“Fear not thy barking dogs, brave lads, for the wild, wooly soul of nature is very freaking cool.” – Henry Winkler Thoreau
My wife is late in her pregnancy, and our lives will soon be governed by the wants and needs of an infant. Not to mention that our toddler son is already playing us like a game of Go Fish. The thought of escaping the house for a woodland stroll makes me giddy. I’m not sure what is motivating Jonny, my old college bud, to come along, but I’m touched that he wants to spend all day with the domesticated version of myself.
Located in Croatan National Forest near New Bern, North Carolina, the Neusiok Trail is Section 36 of the Mountains to the Sea Trail, a cleared ribbon that meanders thoughtfully across our fair state. Besides the section that is covered partially by a ferry ride, I figure a flat, reasonably close-to-home section is the one for me.
I’ve just driven three hours on a clear, shining Carolina morning, and now I’m sitting among scraggly pines at a picnic area near the Neusiok trailhead when Mike calls. Busted. He just got a $250 speeding ticket, and I feel that it’s my fault. I tried to tell that to the officer. I called him and convinced him he needed this.
“We’ll walk 21 miles in one day like men,” I said.
But I feel a little juvenile. He’s got mouths to feed, and I’m guessing that money would have come in handy.
We park and stash our wallets and keys, tie on our water bottles and pack the munchies that will sustain us for a day in the woods. And we’re off. The first few steps of a day hike are liberating, especially when more than 20 miles of forest lay between you and the way out. Nothing compares to the love and duty of family, but the occasional hint of raw freedom ain’t half bad either.
There’s not much to notice in this barren land, just miles and miles of pine needles underfoot and skinny, towering trees reaching toward a clear sky. But what never gets monotonous is the conversation. We manage to fill hour after with talk about our families, our jobs and constant stories from our dirtbag pasts, like a drink called a woo-woo and a countrified roommate who once said,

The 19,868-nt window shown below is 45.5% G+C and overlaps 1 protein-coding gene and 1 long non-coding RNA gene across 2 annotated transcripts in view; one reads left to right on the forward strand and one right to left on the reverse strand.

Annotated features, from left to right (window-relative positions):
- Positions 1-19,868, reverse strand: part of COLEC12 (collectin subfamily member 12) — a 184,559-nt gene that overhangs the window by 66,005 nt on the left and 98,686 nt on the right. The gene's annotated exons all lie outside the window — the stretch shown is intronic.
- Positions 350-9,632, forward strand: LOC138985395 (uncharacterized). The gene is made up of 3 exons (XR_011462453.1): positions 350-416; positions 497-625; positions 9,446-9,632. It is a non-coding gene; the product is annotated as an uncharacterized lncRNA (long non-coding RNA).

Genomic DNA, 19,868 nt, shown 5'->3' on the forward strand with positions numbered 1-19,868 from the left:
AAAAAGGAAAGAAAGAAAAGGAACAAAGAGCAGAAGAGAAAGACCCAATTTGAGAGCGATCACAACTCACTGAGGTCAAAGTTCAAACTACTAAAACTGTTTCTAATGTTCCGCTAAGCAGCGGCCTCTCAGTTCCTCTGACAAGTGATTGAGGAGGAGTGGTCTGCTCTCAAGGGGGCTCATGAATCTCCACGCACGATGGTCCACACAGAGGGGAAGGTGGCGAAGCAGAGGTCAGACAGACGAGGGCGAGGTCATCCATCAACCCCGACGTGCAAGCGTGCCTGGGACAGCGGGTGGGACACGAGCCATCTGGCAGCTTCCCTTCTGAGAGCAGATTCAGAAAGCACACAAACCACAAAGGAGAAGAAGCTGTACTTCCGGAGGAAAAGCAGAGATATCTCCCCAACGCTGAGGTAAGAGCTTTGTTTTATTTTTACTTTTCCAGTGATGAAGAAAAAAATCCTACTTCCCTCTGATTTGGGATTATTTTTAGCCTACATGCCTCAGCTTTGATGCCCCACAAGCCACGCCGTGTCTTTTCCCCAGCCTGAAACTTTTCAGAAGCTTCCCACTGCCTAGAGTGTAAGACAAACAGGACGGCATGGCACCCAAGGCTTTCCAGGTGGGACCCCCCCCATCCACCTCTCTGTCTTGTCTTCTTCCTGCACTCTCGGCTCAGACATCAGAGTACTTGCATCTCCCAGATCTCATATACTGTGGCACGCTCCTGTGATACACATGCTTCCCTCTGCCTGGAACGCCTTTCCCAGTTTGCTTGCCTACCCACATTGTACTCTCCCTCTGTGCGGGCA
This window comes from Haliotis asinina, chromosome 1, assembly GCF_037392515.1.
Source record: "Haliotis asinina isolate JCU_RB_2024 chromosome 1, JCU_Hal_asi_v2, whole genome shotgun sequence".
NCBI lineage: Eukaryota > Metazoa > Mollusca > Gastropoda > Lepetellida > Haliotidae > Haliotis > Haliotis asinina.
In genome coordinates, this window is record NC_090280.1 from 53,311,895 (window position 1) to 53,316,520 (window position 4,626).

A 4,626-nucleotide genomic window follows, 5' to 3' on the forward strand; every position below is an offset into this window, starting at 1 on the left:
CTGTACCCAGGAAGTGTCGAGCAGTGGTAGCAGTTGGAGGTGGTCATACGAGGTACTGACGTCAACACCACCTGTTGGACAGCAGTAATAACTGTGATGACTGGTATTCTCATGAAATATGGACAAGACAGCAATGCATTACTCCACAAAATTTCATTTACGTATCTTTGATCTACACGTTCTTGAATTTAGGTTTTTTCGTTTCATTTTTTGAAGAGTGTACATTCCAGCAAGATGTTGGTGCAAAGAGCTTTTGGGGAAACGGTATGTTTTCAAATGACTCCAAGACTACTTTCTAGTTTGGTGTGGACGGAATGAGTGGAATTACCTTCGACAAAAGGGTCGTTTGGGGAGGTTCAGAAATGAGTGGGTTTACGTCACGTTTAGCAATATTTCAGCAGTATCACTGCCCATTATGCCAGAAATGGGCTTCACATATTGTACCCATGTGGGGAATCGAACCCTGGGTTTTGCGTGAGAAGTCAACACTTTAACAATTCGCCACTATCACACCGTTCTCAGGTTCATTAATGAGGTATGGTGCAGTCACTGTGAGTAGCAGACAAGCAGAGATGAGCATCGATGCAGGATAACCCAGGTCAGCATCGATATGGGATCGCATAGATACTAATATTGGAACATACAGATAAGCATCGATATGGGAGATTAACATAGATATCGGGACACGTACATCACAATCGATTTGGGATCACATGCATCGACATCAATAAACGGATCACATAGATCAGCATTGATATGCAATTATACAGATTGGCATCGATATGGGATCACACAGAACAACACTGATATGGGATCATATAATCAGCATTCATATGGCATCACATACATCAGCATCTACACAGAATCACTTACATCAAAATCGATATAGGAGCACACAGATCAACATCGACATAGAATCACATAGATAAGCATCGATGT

“I just woke up off a pass out, and I’m still whipping your ass.”
GPS and smartphone technologies are new advances in my life, and electronics have never joined me in the woods. I follow the trail blazes obediently, going from marked tree to tree, trusting whomever painted the blots on the bark. As it turns out, the middle section of the Neusiok Trail has very few mile markers, and we keep second guessing our location. Somewhere in the middle of the endless logging road portion of the trail, Jonny remembers the iPhone in his pack, and we fire up its rudimentary map to get our bearings. He also mentions that he has a device that could tell us how far we’ve traveled but that the batteries are dead. I imagine being in a lifeboat with him, and on the sixth day of being adrift he reaches into his pocket and says,
“Oh man, forgot I brought this Snickers.”
Using the phone and our expert orienteering skills, we deduce that we are, indeed, somewhere inside the Croatan National Forest, and, with any luck, somewhere along the Neusiok Trail. We even go out on a limb and say that we are obviously very near the end, at least according to the mathematical computations of two guys with English degrees, and using our intricate understanding of the Earth’s gravitational force.